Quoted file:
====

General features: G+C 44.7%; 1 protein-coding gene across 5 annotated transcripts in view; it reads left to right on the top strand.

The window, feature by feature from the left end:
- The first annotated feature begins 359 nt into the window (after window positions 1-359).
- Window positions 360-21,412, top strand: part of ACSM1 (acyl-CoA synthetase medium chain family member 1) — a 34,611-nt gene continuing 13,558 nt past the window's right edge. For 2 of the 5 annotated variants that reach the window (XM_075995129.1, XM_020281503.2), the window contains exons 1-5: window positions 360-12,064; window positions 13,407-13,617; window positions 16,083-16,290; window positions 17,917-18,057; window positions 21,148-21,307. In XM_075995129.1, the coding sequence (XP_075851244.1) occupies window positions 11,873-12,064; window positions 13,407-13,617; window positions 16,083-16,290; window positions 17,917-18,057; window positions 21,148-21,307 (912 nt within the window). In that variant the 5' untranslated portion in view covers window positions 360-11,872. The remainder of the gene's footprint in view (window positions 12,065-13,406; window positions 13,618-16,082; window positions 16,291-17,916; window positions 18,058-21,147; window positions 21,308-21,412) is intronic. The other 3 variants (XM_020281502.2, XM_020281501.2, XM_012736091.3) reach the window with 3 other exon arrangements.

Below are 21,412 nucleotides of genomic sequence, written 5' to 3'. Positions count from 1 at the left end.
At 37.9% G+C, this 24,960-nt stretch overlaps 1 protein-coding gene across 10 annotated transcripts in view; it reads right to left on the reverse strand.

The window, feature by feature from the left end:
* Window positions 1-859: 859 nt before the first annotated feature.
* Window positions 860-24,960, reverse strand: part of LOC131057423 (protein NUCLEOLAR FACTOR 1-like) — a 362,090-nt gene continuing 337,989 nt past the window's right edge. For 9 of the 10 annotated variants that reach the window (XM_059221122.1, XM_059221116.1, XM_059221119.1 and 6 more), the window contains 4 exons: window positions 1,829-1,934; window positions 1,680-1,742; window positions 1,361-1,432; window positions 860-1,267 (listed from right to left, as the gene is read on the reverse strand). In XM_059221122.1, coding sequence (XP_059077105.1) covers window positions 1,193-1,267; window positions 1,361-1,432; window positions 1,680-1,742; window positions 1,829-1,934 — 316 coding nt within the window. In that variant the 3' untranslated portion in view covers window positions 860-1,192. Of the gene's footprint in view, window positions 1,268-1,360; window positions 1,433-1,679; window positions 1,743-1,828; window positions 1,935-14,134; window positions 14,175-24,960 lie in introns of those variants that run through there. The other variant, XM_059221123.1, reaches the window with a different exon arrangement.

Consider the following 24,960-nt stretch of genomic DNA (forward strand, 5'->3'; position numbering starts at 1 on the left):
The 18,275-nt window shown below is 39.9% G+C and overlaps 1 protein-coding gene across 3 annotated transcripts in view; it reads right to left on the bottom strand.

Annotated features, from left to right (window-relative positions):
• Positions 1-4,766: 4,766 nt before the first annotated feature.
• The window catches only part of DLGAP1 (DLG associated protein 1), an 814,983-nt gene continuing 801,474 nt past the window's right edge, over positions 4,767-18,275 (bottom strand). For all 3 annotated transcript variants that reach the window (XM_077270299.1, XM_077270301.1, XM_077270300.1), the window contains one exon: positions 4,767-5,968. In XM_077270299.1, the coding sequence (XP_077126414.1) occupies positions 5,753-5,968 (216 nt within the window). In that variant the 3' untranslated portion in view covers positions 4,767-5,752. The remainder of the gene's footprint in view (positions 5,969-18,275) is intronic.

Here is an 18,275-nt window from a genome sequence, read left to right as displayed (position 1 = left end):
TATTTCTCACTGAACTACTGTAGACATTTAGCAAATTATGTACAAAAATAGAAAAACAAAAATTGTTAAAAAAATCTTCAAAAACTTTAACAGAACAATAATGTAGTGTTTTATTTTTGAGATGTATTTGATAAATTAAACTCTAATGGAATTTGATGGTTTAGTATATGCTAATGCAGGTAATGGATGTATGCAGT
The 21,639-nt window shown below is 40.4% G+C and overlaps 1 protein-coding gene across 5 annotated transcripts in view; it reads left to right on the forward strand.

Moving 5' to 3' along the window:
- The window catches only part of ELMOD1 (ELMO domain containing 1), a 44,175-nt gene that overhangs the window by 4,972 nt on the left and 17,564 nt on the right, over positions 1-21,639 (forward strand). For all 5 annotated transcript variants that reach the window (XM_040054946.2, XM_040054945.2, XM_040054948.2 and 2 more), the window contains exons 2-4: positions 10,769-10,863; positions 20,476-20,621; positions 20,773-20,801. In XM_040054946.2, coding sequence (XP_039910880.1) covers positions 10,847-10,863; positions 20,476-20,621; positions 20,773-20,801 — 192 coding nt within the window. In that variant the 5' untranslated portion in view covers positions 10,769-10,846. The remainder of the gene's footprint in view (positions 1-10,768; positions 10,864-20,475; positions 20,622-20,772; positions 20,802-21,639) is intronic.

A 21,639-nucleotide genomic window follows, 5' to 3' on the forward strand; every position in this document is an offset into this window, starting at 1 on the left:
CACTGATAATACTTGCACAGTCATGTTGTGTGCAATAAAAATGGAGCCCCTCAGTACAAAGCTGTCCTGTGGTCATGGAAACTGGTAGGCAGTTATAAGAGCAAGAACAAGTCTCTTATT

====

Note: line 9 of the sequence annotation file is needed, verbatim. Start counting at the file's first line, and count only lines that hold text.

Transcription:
* Window positions 860-24,960, reverse strand: part of LOC131057423 (protein NUCLEOLAR FACTOR 1-like) — a 362,090-nt gene continuing 337,989 nt past the window's right edge. For 9 of the 10 annotated variants that reach the window (XM_059221122.1, XM_059221116.1, XM_059221119.1 and 6 more), the window contains 4 exons: window positions 1,829-1,934; window positions 1,680-1,742; window positions 1,361-1,432; window positions 860-1,267 (listed from right to left, as the gene is read on the reverse strand). In XM_059221122.1, coding sequence (XP_059077105.1) covers window positions 1,193-1,267; window positions 1,361-1,432; window positions 1,680-1,742; window positions 1,829-1,934 — 316 coding nt within the window. In that variant the 3' untranslated portion in view covers window positions 860-1,192. Of the gene's footprint in view, window positions 1,268-1,360; window positions 1,433-1,679; window positions 1,743-1,828; window positions 1,935-14,134; window positions 14,175-24,960 lie in introns of those variants that run through there. The other variant, XM_059221123.1, reaches the window with a different exon arrangement.